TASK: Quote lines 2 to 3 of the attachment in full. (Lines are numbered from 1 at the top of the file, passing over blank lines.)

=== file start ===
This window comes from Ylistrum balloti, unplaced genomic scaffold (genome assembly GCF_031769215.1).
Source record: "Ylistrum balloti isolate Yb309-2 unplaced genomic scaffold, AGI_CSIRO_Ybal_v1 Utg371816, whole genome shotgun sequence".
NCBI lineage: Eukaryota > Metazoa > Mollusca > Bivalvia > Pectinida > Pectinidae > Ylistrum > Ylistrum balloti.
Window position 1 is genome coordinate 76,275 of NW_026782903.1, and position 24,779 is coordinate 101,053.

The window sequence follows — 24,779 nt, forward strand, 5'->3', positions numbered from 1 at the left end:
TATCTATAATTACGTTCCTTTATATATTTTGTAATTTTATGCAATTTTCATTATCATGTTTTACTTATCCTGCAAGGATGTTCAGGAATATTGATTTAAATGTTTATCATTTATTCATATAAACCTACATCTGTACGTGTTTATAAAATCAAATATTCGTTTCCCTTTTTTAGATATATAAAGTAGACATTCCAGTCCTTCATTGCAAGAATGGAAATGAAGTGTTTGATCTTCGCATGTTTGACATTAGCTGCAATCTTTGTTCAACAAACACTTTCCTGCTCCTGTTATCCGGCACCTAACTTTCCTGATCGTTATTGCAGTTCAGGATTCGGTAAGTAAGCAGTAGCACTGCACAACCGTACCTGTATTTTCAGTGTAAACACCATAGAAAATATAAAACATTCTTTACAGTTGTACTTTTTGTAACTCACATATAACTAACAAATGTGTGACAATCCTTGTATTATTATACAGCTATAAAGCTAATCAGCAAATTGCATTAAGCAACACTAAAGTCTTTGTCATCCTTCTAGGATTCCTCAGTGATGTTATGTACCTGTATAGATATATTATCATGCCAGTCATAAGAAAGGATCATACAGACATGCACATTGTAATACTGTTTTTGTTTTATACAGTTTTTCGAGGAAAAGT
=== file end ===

Source record: "Ylistrum balloti isolate Yb309-2 unplaced genomic scaffold, AGI_CSIRO_Ybal_v1 Utg371816, whole genome shotgun sequence".
NCBI lineage: Eukaryota > Metazoa > Mollusca > Bivalvia > Pectinida > Pectinidae > Ylistrum > Ylistrum balloti.